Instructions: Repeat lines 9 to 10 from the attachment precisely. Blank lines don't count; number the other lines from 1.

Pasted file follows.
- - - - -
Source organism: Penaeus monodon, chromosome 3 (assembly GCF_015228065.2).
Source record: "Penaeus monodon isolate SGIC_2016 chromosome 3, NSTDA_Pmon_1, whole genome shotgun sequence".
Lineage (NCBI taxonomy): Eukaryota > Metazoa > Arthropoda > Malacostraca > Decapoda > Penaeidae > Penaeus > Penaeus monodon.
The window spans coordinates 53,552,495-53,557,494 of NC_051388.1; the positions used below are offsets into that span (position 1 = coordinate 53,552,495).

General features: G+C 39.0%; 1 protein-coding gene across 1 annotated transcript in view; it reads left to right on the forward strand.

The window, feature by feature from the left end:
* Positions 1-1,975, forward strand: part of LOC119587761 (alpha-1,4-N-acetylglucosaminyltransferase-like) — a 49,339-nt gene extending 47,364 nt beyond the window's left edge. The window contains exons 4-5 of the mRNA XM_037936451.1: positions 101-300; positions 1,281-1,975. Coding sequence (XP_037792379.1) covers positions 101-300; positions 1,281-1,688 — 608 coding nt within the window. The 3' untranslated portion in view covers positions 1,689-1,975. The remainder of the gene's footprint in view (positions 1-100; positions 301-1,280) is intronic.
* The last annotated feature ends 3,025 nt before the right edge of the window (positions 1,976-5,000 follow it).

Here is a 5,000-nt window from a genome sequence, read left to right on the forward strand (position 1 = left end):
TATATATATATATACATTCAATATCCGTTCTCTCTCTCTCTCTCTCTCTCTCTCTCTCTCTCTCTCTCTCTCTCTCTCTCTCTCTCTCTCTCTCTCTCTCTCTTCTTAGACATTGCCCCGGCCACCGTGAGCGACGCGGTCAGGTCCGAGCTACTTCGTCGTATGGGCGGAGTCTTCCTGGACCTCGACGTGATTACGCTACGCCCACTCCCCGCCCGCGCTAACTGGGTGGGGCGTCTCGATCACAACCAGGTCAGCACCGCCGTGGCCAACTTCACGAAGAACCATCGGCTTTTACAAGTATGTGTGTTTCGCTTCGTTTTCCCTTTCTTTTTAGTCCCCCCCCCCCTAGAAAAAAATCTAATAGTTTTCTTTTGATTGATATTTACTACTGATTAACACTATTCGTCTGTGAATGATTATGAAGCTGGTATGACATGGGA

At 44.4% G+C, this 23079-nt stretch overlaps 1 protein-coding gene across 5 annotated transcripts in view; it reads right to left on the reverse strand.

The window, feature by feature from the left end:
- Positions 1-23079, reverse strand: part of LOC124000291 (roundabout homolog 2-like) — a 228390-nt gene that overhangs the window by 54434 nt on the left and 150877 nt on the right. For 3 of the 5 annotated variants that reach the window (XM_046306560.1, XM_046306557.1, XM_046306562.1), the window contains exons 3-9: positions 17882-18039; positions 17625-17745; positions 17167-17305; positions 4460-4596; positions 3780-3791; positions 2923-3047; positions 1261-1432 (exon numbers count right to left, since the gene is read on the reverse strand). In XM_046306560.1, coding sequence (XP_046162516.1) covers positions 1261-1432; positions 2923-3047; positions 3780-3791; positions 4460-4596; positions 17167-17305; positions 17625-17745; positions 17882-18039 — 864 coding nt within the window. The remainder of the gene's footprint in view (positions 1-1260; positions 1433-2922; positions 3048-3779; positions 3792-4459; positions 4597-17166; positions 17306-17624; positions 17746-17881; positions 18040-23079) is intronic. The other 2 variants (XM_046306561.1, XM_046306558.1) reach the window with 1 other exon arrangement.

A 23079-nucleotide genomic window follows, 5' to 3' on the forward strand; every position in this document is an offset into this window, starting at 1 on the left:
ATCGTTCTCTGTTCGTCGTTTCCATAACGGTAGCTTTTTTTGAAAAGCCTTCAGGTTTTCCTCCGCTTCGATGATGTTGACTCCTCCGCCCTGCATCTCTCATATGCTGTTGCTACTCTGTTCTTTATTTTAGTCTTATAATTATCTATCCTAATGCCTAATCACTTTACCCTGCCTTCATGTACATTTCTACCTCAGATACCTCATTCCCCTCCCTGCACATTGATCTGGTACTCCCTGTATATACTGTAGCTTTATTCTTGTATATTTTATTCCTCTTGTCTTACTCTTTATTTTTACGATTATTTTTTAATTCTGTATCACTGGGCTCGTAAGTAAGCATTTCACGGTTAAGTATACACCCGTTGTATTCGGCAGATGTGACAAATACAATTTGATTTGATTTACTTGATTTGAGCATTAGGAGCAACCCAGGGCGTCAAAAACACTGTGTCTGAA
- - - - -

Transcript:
Here is a 5,000-nt window from a genome sequence, read left to right on the forward strand (position 1 = left end):
TATATATATATATACATTCAATATCCGTTCTCTCTCTCTCTCTCTCTCTCTCTCTCTCTCTCTCTCTCTCTCTCTCTCTCTCTCTCTCTCTCTCTCTCTCTCTTCTTAGACATTGCCCCGGCCACCGTGAGCGACGCGGTCAGGTCCGAGCTACTTCGTCGTATGGGCGGAGTCTTCCTGGACCTCGACGTGATTACGCTACGCCCACTCCCCGCCCGCGCTAACTGGGTGGGGCGTCTCGATCACAACCAGGTCAGCACCGCCGTGGCCAACTTCACGAAGAACCATCGGCTTTTACAAGTATGTGTGTTTCGCTTCGTTTTCCCTTTCTTTTTAGTCCCCCCCCCCCTAGAAAAAAATCTAATAGTTTTCTTTTGATTGATATTTACTACTGATTAACACTATTCGTCTGTGAATGATTATGAAGCTGGTATGACATGGGA